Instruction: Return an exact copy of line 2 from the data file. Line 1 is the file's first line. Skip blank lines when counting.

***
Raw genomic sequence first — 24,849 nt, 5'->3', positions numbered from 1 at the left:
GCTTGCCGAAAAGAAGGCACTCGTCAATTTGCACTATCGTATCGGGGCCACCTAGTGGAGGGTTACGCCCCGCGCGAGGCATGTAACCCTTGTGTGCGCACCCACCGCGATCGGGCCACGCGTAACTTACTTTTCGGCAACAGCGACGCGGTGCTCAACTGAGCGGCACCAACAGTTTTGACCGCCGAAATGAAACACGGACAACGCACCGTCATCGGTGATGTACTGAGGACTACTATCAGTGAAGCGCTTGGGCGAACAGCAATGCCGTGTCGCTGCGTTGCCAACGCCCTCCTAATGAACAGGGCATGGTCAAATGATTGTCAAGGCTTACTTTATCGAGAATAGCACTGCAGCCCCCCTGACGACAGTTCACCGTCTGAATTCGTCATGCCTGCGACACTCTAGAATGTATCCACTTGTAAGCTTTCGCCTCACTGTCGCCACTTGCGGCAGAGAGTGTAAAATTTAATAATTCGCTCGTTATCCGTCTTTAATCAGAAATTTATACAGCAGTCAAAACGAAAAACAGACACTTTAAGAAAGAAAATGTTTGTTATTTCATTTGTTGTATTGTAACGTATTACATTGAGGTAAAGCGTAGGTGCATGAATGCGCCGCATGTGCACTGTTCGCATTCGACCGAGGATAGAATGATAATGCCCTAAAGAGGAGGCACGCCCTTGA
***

GCTTGCCGAAAAGAAGGCACTCGTCAATTTGCACTATCGTATCGGGGCCACCTAGTGGAGGGTTACGCCCCGCGCGAGGCATGTAACCCTTGTGTGCGCACCCACCGCGATCGGGCCACGCGTAACTTACTTTTCGGCAACAGCGACGCGGTGCTCAACTGAGCGGCACCAACAGTTTTGACCGCCGAAATGAAACACGGACAACGCACCGTCATCGGTGATGTACTGAGGACTACTATCAGTGAAGCGCTTGGGCGAACAGCAATGCCGTGTCGCTGCGTTGCCAACGCCCTCCTAATGAACAGGGCATGGTCAAATGATTGTCAAGGCTTACTTTATCGAGAATAGCACTGCAGCCCCCCTGACGACAGTTCACCGTCTGAATTCGTCATGCCTGCGACACTCTAGAATGTATCCACTTGTAAGCTTTCGCCTCACTGTCGCCACTTGCGGCAGAGAGTGTAAAATTTAATAATTCGCTCGTTATCCGTCTTTAATCAGAAATTTATACAGCAGTCAAAACGAAAAACAGACACTTTAAGAAAGAAAATGTTTGTTATTTCATTTGTTGTATTGTAACGTATTACATTGAGGTAAAGCGTAGGTGCATGAATGCGCCGCATGTGCACTGTTCGCATTCGACCGAGGATAGAATGATAATGCCCTAAAGAGGAGGCACGCCCTTGA